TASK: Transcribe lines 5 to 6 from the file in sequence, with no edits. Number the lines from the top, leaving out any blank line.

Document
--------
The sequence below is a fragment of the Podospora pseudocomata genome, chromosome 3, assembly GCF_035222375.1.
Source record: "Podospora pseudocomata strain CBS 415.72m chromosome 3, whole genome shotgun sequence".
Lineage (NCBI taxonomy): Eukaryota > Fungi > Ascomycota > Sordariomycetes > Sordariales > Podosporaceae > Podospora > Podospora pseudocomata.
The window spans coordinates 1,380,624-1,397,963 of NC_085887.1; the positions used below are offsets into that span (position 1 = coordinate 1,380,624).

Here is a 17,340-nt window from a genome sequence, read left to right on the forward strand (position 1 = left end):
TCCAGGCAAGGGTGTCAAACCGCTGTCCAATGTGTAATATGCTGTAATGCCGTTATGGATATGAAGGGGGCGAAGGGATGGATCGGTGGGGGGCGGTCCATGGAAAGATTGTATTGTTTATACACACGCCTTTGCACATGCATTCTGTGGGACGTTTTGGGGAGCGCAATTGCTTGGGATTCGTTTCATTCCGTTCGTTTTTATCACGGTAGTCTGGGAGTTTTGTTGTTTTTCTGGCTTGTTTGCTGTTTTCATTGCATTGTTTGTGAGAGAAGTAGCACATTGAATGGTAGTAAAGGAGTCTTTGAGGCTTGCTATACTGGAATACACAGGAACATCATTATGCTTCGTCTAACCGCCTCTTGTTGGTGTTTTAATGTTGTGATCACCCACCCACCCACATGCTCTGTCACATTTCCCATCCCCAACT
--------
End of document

Here is a 17,340-nt window from a genome sequence, read left to right on the forward strand (position 1 = left end):
TCCAGGCAAGGGTGTCAAACCGCTGTCCAATGTGTAATATGCTGTAATGCCGTTATGGATATGAAGGGGGCGAAGGGATGGATCGGTGGGGGGCGGTCCATGGAAAGATTGTATTGTTTATACACACGCCTTTGCACATGCATTCTGTGGGACGTTTTGGGGAGCGCAATTGCTTGGGATTCGTTTCATTCCGTTCGTTTTTATCACGGTAGTCTGGGAGTTTTGTTGTTTTTCTGGCTTGTTTGCTGTTTTCATTGCATTGTTTGTGAGAGAAGTAGCACATTGAATGGTAGTAAAGGAGTCTTTGAGGCTTGCTATACTGGAATACACAGGAACATCATTATGCTTCGTCTAACCGCCTCTTGTTGGTGTTTTAATGTTGTGATCACCCACCCACCCACATGCTCTGTCACATTTCCCATCCCCAACT